Ivy League schools are an exclusive set of eight universities that have been in existence since the early 1930s in America.
Ivy League schools are an exclusive set of eight universities that have been in existence since the early 1930s in America. These schools are:
- Harvard University (Massachusetts)
- Yale University (Connecticut)
- Princeton University (New Jersey)
- Columbia University (New York)
- Brown University (Rhode Island)
- Dartmouth College (New Hampshire)
- University of Pennsylvania (Pennsylvania)
- Cornell University (New York)
These schools are highly selective in their admission process, with acceptance rates as low as 3.42%. This means that out of 42,749 applicants, only 1665 students are actually accepted into the program, so the competition is intense and fierce.
While academics are paramount, a successful Ivy League application must also have impressive extracurricular accomplishments on record to make the final cut. It is a fact that nearly 25% of a positive admission outcome hinges on the applicant’s extracurricular activities for this exclusive set of schools.
Eyeing your Extracurricular Profile through the Ivy Oculus
There’s a misconception that all extracurricular activities are assessed with the same yardstick, a misnomer at best. Ivy schools have select criteria that clearly distinguish between these engagements, measurable by impact, range, and the level of distinction.
- 1st – National and international ranked merit
- 2nd – State Level merit
- 3rd – Community and Group level merit
- 4th – Participatory
So typically, having the right balance of this mix, with the most minor contribution of the last two categories, makes for a solid extracurricular profile. Most students who make it to the admission list of the Ivy Leagues report that a balanced mix of extracurriculars, with the least contribution from the last category, contributes to a winning profile.
Extracurriculars – Making them Count
The extracurricular activities often define the soft areas of the candidate, the personality, areas of interest, ability to initiate and sustain an activity, create impact in one’s area of interest, and expansion of one’s sphere of influence. The extracurricular activities are mainly undertaken to build one’s personality and network beyond the academic prescriptions.
The extracurricular activities can be prioritized based on the importance of the skill demonstrated through the engagement.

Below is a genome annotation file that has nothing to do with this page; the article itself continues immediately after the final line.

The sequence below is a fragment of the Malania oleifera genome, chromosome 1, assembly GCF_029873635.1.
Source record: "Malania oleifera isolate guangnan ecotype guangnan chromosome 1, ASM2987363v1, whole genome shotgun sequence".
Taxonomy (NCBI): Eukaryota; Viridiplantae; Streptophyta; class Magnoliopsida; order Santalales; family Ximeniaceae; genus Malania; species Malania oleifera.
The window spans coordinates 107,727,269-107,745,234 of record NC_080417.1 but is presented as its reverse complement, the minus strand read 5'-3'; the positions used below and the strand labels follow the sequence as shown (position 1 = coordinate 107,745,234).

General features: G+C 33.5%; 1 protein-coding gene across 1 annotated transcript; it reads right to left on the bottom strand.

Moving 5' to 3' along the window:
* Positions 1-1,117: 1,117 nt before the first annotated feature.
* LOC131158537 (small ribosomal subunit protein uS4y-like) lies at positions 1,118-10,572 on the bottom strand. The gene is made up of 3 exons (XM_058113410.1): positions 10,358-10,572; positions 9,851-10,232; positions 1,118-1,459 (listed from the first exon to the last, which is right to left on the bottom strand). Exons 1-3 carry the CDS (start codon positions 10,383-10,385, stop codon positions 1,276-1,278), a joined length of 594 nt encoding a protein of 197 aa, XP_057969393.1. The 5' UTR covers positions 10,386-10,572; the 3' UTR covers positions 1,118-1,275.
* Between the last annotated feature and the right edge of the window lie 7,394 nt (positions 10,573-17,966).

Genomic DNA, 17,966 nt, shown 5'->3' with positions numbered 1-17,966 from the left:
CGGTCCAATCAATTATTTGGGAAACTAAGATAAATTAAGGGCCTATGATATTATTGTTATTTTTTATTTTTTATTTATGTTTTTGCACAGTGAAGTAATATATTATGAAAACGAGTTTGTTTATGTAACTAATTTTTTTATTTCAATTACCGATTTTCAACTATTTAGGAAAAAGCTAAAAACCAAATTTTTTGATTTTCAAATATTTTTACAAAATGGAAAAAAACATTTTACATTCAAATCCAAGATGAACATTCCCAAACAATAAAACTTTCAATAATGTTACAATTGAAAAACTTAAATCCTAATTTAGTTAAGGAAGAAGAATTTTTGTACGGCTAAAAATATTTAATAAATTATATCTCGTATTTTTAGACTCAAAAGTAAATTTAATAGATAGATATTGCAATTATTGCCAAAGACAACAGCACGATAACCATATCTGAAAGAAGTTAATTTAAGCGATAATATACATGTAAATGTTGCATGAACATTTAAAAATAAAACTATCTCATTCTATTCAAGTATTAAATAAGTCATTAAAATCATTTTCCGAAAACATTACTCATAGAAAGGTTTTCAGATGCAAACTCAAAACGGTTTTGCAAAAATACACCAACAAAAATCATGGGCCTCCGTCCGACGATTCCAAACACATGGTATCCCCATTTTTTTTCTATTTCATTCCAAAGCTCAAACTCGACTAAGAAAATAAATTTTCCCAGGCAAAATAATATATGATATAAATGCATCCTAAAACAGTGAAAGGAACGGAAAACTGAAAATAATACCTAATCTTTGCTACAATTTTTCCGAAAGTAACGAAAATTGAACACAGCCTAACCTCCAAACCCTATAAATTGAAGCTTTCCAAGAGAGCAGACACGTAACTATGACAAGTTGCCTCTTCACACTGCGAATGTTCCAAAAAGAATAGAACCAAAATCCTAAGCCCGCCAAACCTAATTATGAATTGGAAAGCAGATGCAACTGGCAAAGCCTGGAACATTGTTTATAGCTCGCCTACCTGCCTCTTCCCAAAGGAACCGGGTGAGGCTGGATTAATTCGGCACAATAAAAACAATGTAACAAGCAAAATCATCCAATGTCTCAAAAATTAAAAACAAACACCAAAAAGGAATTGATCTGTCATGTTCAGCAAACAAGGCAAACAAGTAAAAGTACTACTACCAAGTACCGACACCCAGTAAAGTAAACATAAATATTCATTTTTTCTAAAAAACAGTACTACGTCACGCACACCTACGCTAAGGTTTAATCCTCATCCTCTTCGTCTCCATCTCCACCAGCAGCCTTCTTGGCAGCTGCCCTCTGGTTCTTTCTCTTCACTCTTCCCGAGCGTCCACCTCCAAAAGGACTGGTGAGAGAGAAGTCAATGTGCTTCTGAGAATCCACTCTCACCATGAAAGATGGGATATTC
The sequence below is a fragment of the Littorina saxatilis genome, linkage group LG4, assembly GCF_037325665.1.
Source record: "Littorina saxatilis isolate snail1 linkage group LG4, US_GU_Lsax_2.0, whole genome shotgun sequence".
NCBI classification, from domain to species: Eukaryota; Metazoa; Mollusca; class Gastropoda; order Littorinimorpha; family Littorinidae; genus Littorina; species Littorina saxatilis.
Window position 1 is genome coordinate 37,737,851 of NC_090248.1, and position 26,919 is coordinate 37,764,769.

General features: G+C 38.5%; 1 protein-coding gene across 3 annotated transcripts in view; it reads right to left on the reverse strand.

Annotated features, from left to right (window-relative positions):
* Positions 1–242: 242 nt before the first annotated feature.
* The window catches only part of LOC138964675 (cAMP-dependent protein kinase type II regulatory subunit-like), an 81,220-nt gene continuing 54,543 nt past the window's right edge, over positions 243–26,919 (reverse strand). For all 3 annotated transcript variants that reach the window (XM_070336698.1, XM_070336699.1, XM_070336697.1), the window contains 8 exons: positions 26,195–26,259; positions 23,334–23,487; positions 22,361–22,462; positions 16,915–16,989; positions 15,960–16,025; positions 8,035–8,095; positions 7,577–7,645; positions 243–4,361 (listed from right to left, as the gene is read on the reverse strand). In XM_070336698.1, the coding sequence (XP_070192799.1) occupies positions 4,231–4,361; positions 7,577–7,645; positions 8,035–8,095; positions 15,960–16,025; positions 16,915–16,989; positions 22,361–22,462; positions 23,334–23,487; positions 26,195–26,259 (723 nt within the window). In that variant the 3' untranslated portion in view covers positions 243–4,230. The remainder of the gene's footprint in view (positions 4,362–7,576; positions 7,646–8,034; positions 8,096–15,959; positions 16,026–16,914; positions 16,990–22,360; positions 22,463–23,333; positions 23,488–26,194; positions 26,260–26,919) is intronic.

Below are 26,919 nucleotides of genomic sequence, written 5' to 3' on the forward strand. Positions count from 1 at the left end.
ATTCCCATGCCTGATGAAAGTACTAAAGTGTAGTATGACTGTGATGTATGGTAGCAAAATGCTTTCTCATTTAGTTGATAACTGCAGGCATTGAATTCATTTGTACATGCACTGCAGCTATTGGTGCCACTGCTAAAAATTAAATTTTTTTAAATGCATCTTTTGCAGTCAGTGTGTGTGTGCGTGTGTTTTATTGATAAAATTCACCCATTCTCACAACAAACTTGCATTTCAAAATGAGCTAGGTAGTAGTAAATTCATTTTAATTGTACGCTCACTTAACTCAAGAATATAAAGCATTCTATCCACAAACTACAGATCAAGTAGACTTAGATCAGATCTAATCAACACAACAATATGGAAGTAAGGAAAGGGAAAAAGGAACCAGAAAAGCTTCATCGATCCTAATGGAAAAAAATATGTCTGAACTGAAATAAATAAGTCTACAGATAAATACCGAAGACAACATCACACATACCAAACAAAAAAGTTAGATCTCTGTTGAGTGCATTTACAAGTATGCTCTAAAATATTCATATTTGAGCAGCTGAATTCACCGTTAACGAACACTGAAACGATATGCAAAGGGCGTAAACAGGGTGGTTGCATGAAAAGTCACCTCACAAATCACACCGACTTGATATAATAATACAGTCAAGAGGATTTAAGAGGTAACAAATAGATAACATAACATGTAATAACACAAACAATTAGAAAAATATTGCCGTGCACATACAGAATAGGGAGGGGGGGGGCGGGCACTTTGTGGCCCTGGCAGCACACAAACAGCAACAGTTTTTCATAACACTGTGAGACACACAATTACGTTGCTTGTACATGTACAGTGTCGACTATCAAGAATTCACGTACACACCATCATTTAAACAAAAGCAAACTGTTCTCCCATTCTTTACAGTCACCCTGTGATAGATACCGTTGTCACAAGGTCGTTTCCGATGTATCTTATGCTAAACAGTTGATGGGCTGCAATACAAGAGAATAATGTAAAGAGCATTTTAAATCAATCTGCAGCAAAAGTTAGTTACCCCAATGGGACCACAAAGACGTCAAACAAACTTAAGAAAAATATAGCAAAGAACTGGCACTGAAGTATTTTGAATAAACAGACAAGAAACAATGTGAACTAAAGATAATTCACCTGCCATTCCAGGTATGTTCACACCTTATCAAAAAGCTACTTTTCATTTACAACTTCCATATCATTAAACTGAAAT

The ability of a student to helm projects, take ideas forward, and build support networks, with teams and through peer support, to create meaningful impact is actually a great extracurricular to feature in one’s Ivy application. In this order, the leadership experience must be sustained and have a measurable impact on the community, society, state and nation, and the world. The wider the impact of one’s activity, the greater the sway of influence one holds in the Ivy application, the operative word being ‘pervasive impact.’ Initiatives, such as starting a nonprofit, running a fundraiser, or spearheading a program within a charity fall, are widely associated with this quality.
#2 Prodigious Ability
Ivy League schools are interested in students with one or more highly-developed passions, demonstrating a clearly-defined pathway and a track record of success. One can be gifted in Mathematics, playing an instrument, or even possess an uncanny ability to sing with mathematical precision. Such students find themselves uniquely positioned to make the most of the offerings at an Ivy League school, and thus, these students are actively sought and engaged by the applicant pool.
#3 Diverse, Eclectic Interests
Well-rounded students can be the bane of the Ivy Leagues if they really did want to stick to a personality type or a strict prescription, which they do not, by the way. Ivy League universities appreciate the views of one who is both flexible yet unyielding, a body who knows their mind and sticks to it. For example, the case of Bill Gates, who is renowned for having a razor-sharp acumen and reputed to be a deft negotiator with an eye on the bottom line, always. Yet, Mr. Gates is committed to charity through his foundation, where he pledges support and funds to thousands of charities and burning causes across the globe. An astute, powerful businessman with a for-profit business who uses a chunk of the profits for his charity work is a solid example of diverse interests. If you can do one better, you can be assured of your admission to the Ivy of your choosing.
As a word of caution, it is also pertinent to note that nearly all colleges have different yet defined expectations when ascertaining their ‘ideal’ applicant in terms of attributes. Most notably, this year onwards, Diversity, Equality, and Inclusion have taken center stage at the Ivy League schools, especially those with top-tier business schools, like Harvard, Stanford, UPenn. In cinching the right mix of extracurriculars, it would be judicious to throw the correct light upon your profile to accentuate the attributes your chosen Ivy League varsity seeks for a perfect fit.
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